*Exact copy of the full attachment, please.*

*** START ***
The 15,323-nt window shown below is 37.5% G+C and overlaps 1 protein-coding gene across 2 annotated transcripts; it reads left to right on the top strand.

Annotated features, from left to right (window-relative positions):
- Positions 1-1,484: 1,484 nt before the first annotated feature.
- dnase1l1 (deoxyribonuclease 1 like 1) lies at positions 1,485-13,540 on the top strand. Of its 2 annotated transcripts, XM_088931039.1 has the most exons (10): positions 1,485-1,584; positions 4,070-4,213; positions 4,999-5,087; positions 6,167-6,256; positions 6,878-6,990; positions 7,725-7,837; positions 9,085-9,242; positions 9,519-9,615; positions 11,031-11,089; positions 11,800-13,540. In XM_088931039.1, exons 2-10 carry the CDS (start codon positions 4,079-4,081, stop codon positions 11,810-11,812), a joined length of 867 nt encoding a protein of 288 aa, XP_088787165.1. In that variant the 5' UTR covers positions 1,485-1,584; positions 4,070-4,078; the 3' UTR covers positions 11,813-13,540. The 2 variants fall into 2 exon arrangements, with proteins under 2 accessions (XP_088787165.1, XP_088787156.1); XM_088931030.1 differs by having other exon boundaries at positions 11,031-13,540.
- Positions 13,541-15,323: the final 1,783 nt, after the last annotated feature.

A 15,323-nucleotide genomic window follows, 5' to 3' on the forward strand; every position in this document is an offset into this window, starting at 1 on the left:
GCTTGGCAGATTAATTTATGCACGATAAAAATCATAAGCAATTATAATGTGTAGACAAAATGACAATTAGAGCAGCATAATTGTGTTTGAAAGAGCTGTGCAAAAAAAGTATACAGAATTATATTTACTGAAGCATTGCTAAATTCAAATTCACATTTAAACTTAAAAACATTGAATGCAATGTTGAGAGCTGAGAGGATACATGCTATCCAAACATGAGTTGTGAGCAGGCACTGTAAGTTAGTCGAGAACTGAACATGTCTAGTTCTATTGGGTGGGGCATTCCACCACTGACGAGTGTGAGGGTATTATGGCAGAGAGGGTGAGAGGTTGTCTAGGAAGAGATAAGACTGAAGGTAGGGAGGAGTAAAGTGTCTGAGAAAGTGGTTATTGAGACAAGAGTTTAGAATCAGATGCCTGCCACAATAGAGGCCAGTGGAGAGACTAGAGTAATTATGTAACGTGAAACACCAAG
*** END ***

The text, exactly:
The 15,323-nt window shown below is 37.5% G+C and overlaps 1 protein-coding gene across 2 annotated transcripts; it reads left to right on the top strand.

Annotated features, from left to right (window-relative positions):
- Positions 1-1,484: 1,484 nt before the first annotated feature.
- dnase1l1 (deoxyribonuclease 1 like 1) lies at positions 1,485-13,540 on the top strand. Of its 2 annotated transcripts, XM_088931039.1 has the most exons (10): positions 1,485-1,584; positions 4,070-4,213; positions 4,999-5,087; positions 6,167-6,256; positions 6,878-6,990; positions 7,725-7,837; positions 9,085-9,242; positions 9,519-9,615; positions 11,031-11,089; positions 11,800-13,540. In XM_088931039.1, exons 2-10 carry the CDS (start codon positions 4,079-4,081, stop codon positions 11,810-11,812), a joined length of 867 nt encoding a protein of 288 aa, XP_088787165.1. In that variant the 5' UTR covers positions 1,485-1,584; positions 4,070-4,078; the 3' UTR covers positions 11,813-13,540. The 2 variants fall into 2 exon arrangements, with proteins under 2 accessions (XP_088787165.1, XP_088787156.1); XM_088931030.1 differs by having other exon boundaries at positions 11,031-13,540.
- Positions 13,541-15,323: the final 1,783 nt, after the last annotated feature.

A 15,323-nucleotide genomic window follows, 5' to 3' on the forward strand; every position in this document is an offset into this window, starting at 1 on the left:
GCTTGGCAGATTAATTTATGCACGATAAAAATCATAAGCAATTATAATGTGTAGACAAAATGACAATTAGAGCAGCATAATTGTGTTTGAAAGAGCTGTGCAAAAAAAGTATACAGAATTATATTTACTGAAGCATTGCTAAATTCAAATTCACATTTAAACTTAAAAACATTGAATGCAATGTTGAGAGCTGAGAGGATACATGCTATCCAAACATGAGTTGTGAGCAGGCACTGTAAGTTAGTCGAGAACTGAACATGTCTAGTTCTATTGGGTGGGGCATTCCACCACTGACGAGTGTGAGGGTATTATGGCAGAGAGGGTGAGAGGTTGTCTAGGAAGAGATAAGACTGAAGGTAGGGAGGAGTAAAGTGTCTGAGAAAGTGGTTATTGAGACAAGAGTTTAGAATCAGATGCCTGCCACAATAGAGGCCAGTGGAGAGACTAGAGTAATTATGTAACGTGAAACACCAAG